Ayer gave up teaching and went working for Dr. Boyd, a friend of his father. That was Ayer's first job in the advertising world. He was offered a twenty five percent commission, selling an advertising space for the publication. Not very successful in the first week, Ayer had earned one thousand and two hundred dollars and Boyd offered him an annual salary of two thousand dollars by the end of the year.
However, Ayer decided to open his own advertising agency and refused the offer. Thus, in April, 1869, N.W. Ayer & Son was established. There were two reasons for this name: first, Ayer gave his father a fifty percent share of the business as a tribute; second, Ayer was twenty one years old and thought it would prohibit his credibility. Such name was given in order to create an impression that the agency was bigger and more established than it really was.
The agency was growing rapidly and in 1873 was making seventy nine thousand dollars annually. A year later, Ayer started issuing his own publications. The first publication, Ayer & Son's Manual for Advertisers, listed papers from which the agency sought its business, the papers' rates and their circulation. N.W. Ayer & Son was already the leading advertising agency of that time and so was going to start editing the American newspaper annual.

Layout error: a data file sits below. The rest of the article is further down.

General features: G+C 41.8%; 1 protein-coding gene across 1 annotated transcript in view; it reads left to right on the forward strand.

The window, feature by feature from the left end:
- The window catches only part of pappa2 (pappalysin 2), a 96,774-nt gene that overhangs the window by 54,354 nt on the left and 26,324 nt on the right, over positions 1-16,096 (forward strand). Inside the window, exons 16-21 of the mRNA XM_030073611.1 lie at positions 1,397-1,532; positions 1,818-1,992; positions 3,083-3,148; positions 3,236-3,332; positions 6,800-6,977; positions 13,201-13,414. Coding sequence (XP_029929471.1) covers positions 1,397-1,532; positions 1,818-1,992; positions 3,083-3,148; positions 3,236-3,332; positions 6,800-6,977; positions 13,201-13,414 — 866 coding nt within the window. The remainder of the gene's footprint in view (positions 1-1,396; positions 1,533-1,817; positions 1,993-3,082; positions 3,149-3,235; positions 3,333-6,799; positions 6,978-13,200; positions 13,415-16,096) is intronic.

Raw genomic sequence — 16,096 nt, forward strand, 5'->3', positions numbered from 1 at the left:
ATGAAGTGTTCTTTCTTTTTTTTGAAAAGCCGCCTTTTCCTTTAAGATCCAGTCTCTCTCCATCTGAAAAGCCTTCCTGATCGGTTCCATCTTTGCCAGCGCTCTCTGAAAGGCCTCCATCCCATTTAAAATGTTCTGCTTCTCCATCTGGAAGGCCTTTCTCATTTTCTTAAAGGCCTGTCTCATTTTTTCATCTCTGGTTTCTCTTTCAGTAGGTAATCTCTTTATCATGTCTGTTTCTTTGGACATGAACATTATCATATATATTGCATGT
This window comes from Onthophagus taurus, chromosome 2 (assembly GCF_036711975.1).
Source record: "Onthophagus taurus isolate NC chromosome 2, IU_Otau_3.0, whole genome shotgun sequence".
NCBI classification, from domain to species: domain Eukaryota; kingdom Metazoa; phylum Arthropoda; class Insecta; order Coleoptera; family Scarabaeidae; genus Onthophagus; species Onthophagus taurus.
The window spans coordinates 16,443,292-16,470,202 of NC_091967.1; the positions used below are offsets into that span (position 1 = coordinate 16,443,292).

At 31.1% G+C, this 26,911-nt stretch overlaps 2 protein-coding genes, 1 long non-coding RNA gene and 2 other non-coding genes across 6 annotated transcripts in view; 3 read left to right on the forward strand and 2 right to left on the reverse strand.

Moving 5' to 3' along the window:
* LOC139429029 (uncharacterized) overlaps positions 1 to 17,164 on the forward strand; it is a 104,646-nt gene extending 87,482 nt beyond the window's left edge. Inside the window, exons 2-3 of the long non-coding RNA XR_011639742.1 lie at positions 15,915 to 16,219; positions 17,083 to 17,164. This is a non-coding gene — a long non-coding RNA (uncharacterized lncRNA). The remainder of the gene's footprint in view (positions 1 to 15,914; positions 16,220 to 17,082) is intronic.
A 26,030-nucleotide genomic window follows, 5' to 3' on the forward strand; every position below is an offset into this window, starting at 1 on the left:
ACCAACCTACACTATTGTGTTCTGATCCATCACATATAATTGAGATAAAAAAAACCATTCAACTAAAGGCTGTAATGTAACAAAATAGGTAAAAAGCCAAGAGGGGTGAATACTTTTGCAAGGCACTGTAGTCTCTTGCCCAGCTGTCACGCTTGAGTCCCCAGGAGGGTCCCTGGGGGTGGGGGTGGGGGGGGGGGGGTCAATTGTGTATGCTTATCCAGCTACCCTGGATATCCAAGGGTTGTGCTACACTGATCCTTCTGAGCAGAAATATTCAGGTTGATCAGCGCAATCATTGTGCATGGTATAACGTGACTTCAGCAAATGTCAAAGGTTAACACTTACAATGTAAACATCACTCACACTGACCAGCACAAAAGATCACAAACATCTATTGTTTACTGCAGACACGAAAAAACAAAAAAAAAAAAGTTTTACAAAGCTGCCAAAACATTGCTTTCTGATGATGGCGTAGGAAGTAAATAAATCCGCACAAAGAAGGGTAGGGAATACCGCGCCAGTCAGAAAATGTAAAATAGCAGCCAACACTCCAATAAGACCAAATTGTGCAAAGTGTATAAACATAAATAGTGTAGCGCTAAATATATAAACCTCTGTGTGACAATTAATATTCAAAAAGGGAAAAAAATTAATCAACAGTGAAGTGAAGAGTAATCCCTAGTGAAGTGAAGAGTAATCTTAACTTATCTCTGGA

The following year a printing department was established and the edition of one of the most popular and business useful newspapers, N.W. Ayer & Son's American newspaper annual, began. In 1876, N.W. Ayer put out The Advertiser's Guide. Unlike N.W. Ayer & Son's American newspaper annual published business articles, essays on advertising, humorous anecdotes and other useful information.
Nevertheless, it is not only the American newspaper annual what made Ayer famous. He entered the history of advertising as one of the most brilliant slogan creator. It was him, who created "When it rains it pours" (advertising salt for Morton Salt, coined in 1912), "I'd walk a mile for a Camel" (advertising Camel cigarettes for R.J. Reynolds Tobacco, coined in 1921), "A diamond is forever" (advertising diamonds for De Beers, coined in 1948), "Reach out and touch someone" (advertising a long-distance telephone service for AT&T, coined in 1979), "Be all you can be" (advertising a military service for the United States Army, coined in 1981) and many others.
Wilfred W. Fry married Ayer's oldest daughter, Anna, in 1904. Five years later he became employed at N.W. Ayer & Son. In 1911, he became a junior partner and then the agency's manager in 1916. When Ayer died on 5, March, 1923, Wilfred W. Fry took complete control over the agency.
In 1927, N.W. Ayer & Son became an international agency. It opened a number of offices in Europe and Latin America. The agency changed its name to N.W. Ayer ABH International. The "Son" part that referred to F.W. Ayer himself was inadvertently left out. Later, the agency was called N.W. Ayer & Partners.
Following a general trend in the advertising industry, N.W. Ayer was subject to a number of mergers and acquisitions. The agency was eventually acquired by the Publicis Groupe (based in Paris, France), which closed down the N.W. Ayer offices in 2002.